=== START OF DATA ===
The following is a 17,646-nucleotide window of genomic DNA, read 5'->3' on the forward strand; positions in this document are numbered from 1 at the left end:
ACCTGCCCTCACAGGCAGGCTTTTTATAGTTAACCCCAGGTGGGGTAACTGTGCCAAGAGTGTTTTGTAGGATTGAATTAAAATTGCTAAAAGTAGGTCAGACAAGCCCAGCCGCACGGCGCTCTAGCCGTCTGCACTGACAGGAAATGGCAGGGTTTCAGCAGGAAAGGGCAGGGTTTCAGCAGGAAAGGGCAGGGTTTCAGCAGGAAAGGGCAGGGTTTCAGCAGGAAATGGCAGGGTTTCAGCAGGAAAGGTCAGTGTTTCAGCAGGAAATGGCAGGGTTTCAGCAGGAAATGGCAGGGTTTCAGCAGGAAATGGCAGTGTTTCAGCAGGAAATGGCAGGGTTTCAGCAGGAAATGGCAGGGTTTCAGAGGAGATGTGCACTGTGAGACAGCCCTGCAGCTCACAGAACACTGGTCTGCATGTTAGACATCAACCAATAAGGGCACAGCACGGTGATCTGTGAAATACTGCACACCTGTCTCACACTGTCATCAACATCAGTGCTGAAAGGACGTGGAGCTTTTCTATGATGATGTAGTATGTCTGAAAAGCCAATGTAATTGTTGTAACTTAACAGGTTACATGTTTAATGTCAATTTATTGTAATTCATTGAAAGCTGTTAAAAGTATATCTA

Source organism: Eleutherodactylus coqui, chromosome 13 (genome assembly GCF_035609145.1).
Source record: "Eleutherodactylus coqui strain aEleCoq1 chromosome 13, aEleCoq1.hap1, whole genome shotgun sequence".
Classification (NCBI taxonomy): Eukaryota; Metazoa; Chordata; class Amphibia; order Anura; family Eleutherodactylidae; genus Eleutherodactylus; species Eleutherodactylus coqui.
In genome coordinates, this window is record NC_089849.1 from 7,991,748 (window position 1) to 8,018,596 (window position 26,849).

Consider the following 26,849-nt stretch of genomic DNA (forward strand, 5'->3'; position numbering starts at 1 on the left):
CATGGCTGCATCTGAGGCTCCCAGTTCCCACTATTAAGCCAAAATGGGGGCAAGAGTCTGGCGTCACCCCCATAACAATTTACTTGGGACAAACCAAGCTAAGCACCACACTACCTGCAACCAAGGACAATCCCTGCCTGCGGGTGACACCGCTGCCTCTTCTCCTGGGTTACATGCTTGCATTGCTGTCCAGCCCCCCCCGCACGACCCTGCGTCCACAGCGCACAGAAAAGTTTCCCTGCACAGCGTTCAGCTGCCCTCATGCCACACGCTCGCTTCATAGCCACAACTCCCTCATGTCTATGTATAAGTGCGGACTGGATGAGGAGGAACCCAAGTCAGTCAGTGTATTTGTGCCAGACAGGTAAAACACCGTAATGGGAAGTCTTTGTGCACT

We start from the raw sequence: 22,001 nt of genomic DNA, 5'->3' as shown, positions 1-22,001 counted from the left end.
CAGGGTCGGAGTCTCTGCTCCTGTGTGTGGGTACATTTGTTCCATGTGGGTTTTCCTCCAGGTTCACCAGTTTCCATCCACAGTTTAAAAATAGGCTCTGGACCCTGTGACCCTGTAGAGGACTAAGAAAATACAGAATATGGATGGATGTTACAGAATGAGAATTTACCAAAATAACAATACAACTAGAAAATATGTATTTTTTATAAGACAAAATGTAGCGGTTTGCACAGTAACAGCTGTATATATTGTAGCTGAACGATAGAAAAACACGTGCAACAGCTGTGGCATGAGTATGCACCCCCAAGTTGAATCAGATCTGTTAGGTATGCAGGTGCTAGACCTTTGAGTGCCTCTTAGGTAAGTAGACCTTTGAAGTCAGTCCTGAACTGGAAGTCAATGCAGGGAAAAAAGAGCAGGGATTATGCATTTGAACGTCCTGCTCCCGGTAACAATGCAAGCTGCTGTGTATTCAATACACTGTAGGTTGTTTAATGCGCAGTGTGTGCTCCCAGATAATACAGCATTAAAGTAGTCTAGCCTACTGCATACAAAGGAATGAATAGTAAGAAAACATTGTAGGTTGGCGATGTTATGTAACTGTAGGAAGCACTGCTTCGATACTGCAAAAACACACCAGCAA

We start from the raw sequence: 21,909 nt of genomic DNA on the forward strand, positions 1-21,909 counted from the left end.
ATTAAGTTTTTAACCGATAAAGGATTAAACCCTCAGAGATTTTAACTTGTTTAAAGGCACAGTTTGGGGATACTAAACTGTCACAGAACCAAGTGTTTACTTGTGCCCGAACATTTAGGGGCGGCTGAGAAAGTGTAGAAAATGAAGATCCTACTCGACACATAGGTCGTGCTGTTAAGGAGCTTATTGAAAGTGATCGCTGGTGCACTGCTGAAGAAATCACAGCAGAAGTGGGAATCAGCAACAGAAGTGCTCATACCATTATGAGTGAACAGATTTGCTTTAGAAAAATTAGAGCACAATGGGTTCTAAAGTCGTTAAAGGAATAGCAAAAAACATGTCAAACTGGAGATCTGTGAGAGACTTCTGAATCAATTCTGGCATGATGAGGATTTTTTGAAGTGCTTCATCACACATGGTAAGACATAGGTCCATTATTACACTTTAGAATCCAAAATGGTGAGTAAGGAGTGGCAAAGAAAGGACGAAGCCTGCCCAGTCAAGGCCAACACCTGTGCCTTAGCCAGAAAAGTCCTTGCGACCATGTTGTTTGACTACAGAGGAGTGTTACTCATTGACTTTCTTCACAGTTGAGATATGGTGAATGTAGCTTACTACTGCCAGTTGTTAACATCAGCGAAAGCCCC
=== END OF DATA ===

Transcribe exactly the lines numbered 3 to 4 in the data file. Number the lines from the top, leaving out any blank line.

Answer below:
Source organism: Eleutherodactylus coqui, chromosome 13 (genome assembly GCF_035609145.1).
Source record: "Eleutherodactylus coqui strain aEleCoq1 chromosome 13, aEleCoq1.hap1, whole genome shotgun sequence".